espionage

Former U.S. Marine Paul Whelan awaits a hearing in a Moscow court.

Family of American Jailed in Russia Vows to Keep Fighting

Long sentence for alleged espionage is a “gut punch” but opens door to negotiations.

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Books in Brief

FP staff review recent releases on Chinese industrial espionage, the dissent channel in American diplomacy, and British anti-colonialism.

British best-selling author John le Carré on Oct. 16, 2017. Christian Charisius/picture alliance via Getty Images

Could a Spy Save Liberal Democracy?

John Le Carré’s latest protagonist bridges his old and new heroes, contending with the question of loyalty to a liberal society in crisis.

Paul Whelan, a former U.S. Marine accused of spying and arrested in Russia, arrives to attend his hearing at a court in Moscow on Aug. 23.

Paul Whelan’s Freedom Is a Family Affair

Siblings of former U.S. Marine detained in Moscow work around the clock to procure his release.

The Central Intelligence Agency (CIA) logo is displayed in the lobby of CIA Headquarters in Langley, Virginia, on August 14, 2008.

How to Take Care of an Ex-Spy

Former intelligence officers need compassion —or they can turn sour.

A photograph taken in Melbourne on May 8 shows posters in a butcher's shop for Labor Party candidate Jennifer Yang and Liberal Party candidate Gladys Liu who competed in the May 18 election for the outer Melbourne electorate of Chisholm, where one in five households speak either Mandarin or Cantonese.

Chinese Australians Are Not a Fifth Column

As tensions grow and Beijing seeks closer ties with the Chinese diaspora, Australians are becoming increasingly—and unnecessarily—suspicious of their fellow citizens.

Russian Prime Minister Vladimir Putin watches an air show in Zhukovsky, outside Moscow, on Aug. 17, 2011.

Spooks in the Kremlin

The dangers of Putin’s unhealthy reliance on Russian intelligence.

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The Oldest Game

The very long history of industrial espionage.

The Fialka encryption system, part of the collection at the KGB Espionage Museum in New York City.

The Soviets’ Unbreakable Code

The hidden history of the Fialka espionage machine.

Illustration by Delcan & Company for Foreign Policy

The Spycraft Revolution

Changes in technology, politics, and business are all transforming espionage. Intelligence agencies must adapt—or risk irrelevance.

Eiko Ojala illustration for Foreign Policy

The Spies Who Came In From the Continent

How Brexit could spell the end of Britain’s famed advantage in intelligence.

Eiko Ojala illustration for Foreign Policy

The Manufacturer’s Dilemma

To secure itself, the West needs to figure out where all its gadgets are coming from. Here’s why that’s so difficult.

Donald Trump meets Vladimir Putin at the opening of the G20 summit on July 7, 2017 in Hamburg, Germany. (Steffen Kugler/BPA via Getty Images)

Mueller’s Bombshells Are About Putin, Not Trump

The special counsel’s report reveals a disorganized government with unclear lines of authority—and not just in Washington.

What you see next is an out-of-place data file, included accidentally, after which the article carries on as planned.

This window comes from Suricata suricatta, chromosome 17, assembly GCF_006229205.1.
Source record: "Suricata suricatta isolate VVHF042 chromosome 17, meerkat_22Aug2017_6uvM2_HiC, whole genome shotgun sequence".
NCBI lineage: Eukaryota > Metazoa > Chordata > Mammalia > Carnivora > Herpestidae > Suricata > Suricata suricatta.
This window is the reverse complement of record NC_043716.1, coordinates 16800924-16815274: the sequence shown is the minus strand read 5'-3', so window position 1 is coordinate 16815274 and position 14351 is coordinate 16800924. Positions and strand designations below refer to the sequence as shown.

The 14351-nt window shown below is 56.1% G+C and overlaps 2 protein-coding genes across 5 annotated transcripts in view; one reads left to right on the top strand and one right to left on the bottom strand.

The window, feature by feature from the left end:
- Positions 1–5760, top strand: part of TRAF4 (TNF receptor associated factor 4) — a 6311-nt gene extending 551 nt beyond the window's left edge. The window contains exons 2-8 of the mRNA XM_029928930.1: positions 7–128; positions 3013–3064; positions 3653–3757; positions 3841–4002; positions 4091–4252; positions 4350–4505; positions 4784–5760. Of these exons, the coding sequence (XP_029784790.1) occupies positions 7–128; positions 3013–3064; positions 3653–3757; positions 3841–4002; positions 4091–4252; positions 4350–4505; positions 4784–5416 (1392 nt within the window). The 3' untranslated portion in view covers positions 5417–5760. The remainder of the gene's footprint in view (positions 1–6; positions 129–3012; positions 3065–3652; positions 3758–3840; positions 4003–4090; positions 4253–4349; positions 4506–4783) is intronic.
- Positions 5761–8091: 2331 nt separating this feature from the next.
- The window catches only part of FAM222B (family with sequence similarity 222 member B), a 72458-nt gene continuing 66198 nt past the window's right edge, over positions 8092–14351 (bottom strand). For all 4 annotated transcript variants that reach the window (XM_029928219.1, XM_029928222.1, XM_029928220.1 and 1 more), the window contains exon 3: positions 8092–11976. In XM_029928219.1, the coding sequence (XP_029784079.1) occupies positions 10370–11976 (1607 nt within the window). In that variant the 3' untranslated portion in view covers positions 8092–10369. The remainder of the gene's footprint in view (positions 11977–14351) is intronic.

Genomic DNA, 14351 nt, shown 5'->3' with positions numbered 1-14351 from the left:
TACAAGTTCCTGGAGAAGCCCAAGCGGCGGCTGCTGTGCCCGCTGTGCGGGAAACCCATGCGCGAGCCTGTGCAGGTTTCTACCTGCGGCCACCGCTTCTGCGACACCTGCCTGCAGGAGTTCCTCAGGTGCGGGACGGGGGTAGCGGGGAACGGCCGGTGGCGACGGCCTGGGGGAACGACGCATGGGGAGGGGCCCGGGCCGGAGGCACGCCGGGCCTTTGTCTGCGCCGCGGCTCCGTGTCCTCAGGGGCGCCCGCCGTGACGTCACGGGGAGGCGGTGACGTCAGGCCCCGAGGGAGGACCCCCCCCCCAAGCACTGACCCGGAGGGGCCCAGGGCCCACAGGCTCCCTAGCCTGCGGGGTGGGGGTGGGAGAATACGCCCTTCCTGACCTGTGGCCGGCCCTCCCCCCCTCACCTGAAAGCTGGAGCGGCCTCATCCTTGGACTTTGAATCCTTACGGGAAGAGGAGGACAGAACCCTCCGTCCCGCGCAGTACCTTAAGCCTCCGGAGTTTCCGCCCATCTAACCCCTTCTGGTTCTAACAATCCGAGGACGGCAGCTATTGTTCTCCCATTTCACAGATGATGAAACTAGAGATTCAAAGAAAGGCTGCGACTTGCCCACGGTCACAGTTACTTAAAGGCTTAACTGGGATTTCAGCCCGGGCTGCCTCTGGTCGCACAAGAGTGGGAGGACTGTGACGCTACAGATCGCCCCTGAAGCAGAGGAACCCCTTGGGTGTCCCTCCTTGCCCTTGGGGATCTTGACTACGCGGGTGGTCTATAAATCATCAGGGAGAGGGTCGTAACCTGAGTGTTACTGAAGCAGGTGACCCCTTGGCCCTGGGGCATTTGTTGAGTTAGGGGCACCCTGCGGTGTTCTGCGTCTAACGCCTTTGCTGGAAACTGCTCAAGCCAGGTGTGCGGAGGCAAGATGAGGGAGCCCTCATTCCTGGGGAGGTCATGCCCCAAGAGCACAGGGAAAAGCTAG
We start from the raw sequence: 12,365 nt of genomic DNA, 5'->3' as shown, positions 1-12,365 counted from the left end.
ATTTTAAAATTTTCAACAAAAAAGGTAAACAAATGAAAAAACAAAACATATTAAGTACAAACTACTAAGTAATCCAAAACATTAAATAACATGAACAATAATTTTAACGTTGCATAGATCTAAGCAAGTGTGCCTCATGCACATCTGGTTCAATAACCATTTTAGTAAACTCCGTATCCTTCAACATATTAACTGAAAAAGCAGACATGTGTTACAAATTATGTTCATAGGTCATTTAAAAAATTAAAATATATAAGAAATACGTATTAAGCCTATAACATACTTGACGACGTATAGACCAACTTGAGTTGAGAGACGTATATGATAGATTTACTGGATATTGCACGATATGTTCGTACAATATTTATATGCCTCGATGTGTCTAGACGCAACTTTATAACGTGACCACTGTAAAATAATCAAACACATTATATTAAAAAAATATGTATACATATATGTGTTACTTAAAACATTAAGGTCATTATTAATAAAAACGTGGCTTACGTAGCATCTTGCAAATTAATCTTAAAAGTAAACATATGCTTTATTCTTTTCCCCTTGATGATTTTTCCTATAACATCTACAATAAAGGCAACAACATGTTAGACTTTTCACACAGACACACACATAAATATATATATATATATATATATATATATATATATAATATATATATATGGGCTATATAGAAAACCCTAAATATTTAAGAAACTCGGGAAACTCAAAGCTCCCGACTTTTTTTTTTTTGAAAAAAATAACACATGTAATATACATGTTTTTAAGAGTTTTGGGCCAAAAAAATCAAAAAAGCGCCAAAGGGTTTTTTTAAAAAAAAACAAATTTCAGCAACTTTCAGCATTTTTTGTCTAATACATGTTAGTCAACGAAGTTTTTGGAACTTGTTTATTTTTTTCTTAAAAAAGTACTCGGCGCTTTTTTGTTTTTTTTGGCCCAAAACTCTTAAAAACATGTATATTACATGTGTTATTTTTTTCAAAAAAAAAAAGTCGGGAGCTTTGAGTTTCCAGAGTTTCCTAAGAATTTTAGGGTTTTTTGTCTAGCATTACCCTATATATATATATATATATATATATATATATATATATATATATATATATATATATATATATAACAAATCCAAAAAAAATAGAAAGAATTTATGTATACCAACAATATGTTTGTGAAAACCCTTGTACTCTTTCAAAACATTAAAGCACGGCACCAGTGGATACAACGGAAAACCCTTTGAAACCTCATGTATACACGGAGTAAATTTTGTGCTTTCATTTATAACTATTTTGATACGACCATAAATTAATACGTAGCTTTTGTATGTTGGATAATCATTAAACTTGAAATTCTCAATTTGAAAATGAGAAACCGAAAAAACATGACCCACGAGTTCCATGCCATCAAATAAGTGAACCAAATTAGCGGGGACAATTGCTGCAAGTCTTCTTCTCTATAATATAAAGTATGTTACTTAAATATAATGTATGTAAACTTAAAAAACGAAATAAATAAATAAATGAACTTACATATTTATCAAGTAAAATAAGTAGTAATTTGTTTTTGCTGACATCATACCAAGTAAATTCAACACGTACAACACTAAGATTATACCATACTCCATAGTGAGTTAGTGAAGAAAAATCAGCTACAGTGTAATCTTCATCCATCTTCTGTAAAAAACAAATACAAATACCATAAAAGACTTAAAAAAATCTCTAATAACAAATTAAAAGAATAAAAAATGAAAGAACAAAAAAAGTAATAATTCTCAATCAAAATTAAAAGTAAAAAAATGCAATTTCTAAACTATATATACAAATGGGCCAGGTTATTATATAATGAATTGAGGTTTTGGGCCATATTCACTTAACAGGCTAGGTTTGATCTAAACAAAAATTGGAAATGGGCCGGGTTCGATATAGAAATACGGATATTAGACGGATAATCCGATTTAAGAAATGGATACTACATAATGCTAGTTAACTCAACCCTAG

Rafi Eitan, who was a member of the Mossad team that captured Adolf Eichmann in Argentina in 1960, waves to photographers during an exhibition at the Knesset in Jerusalem on December 12, 2011, commemorating the 50th anniversary of the verdict against Eichmann, who was instrumental in the planning and execution the Holocaust.

Remembering Israel’s Most Celebrated Spy

Rafi Eitan was no 007. He was far more cunning.

Israeli Prime Minister Benjamin Netanyahu  talks with soldiers as he stands near a naval Iron Dome defense systeminstalled on a Sa'ar 5 Lahav Class corvette of the Israeli Navy fleet, in the northern  port of Haifa on Feb. 12.

China Is Spying On Israel to Steal U.S. Secrets

Benjamin Netanyahu ignored the intelligence operations of Beijing and Moscow for too long. Now, the Israeli government is finally paying attention, but it could be too late.

Paul Whelan, a former U.S. Marine accused of espionage and arrested in Russia, speaks with his lawyers from inside a defendant's cage during a hearing at a court in Moscow on Jan. 22. (Mladen Antonov/AFP/Getty Images)

American Held in Moscow a Prisoner to Paperwork

Paul Whelan’s family can’t discuss his case with the U.S. Embassy until he returns a signed waiver.

Then-U.S. Ambassador to Russia Michael McFaul, right, leaves the Russian Foreign Ministry headquarters in Moscow on May 15, 2013. (AFP/Getty Images)

McFaul: Whelan’s Arrest Is ‘Very Strange’

The former U.S. ambassador to Russia says the former Marine's detention doesn’t fit the pattern of previous ones.

David Whelan, the brother of Paul Whelan, in his house in Newmarket, Ontario, Canada, on Jan. 5. (Jorge Uzon/AFP/Getty Images)

Paul Whelan’s Brother: Family Knew Little About His Interest in Russia

They learned about the Marine’s bad conduct discharge from media.

Donald Trump speaks during the presidential debate in Hempstead, New York, on Sept. 26, 2016. (Joe Raedle/Getty Images)

Why Isn’t Trump Talking About the American Jailed in Russia?

A president who takes pride in freeing U.S. detainees abroad has been strangely silent about Paul Whelan.

Paul Whelan, an American detained by Russian authorities and accused of espionage. (Photo courtesy of the Whelan family)

U.S. Citizen Held in Moscow Not Likely a Spy

Arrest could be retaliation for U.S. conviction of Russian national in influence operation.